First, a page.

Prison of the Dead Escape! (Shocktoberfest, PA): This maze also earned a 666 Skull scare factor. Here we had to board a creepy old prison transport bus from the Shocktoberfest main site and ride into the surrounding dark woods, where we arrived at the condemned Willow Glen State Penitentiary, a.k.a Prison of the Dead. “Zombie World” had renovated the facility, and the cells are used to hold Zombies for our viewing pleasure. Of course, the dead can’t be contained, and before we knew it, we were running, crawling, and climbing in extreme nonstop terror to find a way back to safety. We also wore belts with red flags to represent our organs and had to prevent the zombies from attacking and taking out our organs. This massive 50,000 square foot mega haunted house took a long time to get through, which is a lot of terror to endure, but of course we loved every minute of it. This maze is still open today and known as being one of the largest and scariest on the East Coast!

2014



AVP: Alien Vs. Predator (HHN Hollywood): This maze (and An American Werewolf in London) had the most detailed sets and high-end effects we had ever seen to date at HHN. We loudly applauded the HHN creative team for bringing the AVP settings and monsters fully to life, to scare us to death. On top of the detailed sets, this maze was just downright terrifying. The Alien and Predator attacks were relentless. Coupled with HHN’s signature lighting and sound scares, every time the extraterrestrial monsters made an appearance, widely swiping and thrashing at us, even the bravest of haunt stalkers were screaming and ducking for cover. This maze cleverly used its spaceship, forest, and suburban house settings to create unique hiding places for the scares. This maze had great diversions and new scare tactics with the Aliens, Predators, and victims appearing from some of the most unexpected places. In addition, many of the live and animatronic scareactors were larger than life, making every encounter with them even more foreboding. There was a lot to see in this maze, and we were glad that they gave it an encore in 2015.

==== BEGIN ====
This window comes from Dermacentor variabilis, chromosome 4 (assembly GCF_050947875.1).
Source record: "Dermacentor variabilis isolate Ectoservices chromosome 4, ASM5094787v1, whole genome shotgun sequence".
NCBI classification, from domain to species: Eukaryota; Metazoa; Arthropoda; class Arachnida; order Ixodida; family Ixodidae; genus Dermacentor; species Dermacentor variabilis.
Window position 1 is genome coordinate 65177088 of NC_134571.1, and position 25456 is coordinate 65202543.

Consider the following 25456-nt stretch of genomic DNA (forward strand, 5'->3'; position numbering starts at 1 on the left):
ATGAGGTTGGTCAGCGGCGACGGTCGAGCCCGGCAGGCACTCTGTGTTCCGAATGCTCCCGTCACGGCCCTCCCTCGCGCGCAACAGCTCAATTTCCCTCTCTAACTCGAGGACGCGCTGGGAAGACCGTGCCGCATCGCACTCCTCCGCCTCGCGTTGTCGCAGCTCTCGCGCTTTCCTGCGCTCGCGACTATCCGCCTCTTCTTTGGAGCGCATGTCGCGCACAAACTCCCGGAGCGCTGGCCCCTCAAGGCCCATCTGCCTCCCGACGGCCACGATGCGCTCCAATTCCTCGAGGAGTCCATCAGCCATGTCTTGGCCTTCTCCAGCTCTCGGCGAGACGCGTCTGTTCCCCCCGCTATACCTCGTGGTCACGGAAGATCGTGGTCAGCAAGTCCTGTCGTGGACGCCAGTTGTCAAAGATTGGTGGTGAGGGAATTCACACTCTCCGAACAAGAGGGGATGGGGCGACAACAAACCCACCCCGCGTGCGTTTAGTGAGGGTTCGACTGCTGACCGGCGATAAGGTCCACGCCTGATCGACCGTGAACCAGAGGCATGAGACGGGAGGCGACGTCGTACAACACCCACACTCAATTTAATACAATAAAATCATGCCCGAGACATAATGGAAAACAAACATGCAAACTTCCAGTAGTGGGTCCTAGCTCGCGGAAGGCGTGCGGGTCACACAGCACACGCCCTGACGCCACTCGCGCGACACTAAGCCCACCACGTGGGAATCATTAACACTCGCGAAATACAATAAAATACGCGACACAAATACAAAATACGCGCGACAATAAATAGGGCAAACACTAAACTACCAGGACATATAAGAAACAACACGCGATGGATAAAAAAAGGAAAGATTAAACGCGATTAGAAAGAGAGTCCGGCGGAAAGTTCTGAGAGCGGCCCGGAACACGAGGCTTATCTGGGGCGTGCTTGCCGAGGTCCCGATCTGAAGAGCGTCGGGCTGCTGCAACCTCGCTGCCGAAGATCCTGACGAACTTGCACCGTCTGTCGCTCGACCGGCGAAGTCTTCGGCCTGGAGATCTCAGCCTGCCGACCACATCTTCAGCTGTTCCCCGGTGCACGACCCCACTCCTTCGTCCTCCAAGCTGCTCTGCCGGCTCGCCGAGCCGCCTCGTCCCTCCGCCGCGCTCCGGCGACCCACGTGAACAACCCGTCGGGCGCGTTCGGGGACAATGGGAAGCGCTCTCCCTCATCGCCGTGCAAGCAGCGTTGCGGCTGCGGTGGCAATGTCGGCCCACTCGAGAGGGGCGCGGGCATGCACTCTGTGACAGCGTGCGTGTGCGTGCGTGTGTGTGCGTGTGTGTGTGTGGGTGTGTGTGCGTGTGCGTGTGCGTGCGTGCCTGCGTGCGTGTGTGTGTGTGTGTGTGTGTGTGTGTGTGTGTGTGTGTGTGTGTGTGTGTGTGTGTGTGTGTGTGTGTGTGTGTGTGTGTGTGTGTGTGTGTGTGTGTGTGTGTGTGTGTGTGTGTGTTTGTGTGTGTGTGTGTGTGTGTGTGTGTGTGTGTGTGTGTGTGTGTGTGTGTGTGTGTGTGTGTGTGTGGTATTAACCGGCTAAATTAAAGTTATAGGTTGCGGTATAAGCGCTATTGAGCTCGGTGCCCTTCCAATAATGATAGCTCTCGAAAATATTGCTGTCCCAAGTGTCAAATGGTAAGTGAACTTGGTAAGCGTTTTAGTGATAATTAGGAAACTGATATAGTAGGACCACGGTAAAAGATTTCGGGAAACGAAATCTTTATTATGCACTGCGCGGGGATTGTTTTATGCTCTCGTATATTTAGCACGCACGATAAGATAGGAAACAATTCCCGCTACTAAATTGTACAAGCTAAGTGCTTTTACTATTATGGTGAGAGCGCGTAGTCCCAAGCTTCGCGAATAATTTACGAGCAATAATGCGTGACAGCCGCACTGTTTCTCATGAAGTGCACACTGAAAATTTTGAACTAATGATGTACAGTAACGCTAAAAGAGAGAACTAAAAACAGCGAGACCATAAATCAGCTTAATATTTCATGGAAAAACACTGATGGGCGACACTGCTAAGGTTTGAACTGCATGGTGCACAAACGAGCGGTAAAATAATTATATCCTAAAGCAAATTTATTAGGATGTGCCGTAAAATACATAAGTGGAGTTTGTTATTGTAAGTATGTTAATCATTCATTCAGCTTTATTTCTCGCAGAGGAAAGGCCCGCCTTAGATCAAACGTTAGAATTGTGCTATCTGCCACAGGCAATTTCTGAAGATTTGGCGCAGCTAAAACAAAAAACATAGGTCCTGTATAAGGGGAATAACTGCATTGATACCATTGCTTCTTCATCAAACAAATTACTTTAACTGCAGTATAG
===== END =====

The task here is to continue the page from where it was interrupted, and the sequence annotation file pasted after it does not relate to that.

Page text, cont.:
2015



Creep Los Angeles (L.A., CA): For its premier year, we were unsure what to expect from Creep. It certainly was not as intense as “Blackout” or “Alone” (so we’ve heard) but it definitely was more extreme than the standard theme park haunt experience. The actors thought of as the “creeps” were men and women who mostly wore masks that look like they’re from the The Purge. One of the more intense scenes involved hiding from a killer inside a dark box, with peep holes you could look out to see the killer stalking you. Despite the fact that we didn’t gather a distinct story from the experience, we still felt that the scenes had a good flow and connection to them. The overall aesthetic was sparse with the lighting and effects kept to a minimum. Overall, Creep Los Angeles struck a really good balance between something a little more extreme than the typical haunt without being over the top. We felt uncomfortable, but not violated. The haunt was scary, unique, and good for haunt stalkers tired of the typical, “monster around the corner” scare. In the following years, Creep LA has continued to maintain its unique setup while creating more sophisticated and truly impressive sets, stories, and characters. It now stands as one of the best immersive haunt experiences in California.

2016



Zombie Joe’s Urban Death Tour of Terror (N. Hollywood, CA): The outside of Zombie Joe’s Underground Theatre is a small, compact storefront but the inside has been transformed into a dark labyrinth of nightmares that is unlike any other haunt we’ve ever experienced. Part walk-through maze, and part theatre performance, the Urban Death Tour of Terror is a truly unique experience that presents guests with mesmerizing vignettes of horror while also providing the traditional scares that haunt fans expect from a walk-through attraction. Each year, the exprience begins with a flashlight lit maze where each turn reveals various strange and frightening scenes. After making it through the short “tour,” we enter a small theatre, where the real part of the Urban Death show plays out. The performance involves actors in short scenes of horror-like scenarios with no dialogue, only an onslaught of sights and sounds, and even complete, uncomfortable darkness at some moments. It is a riveting performance, and parts of it are very suspenseful and scary. One of our readers described it as “American Horror Story live,” and we agree that’s a great way to put it. Each year the exprience changes so we highly suggest checking it out.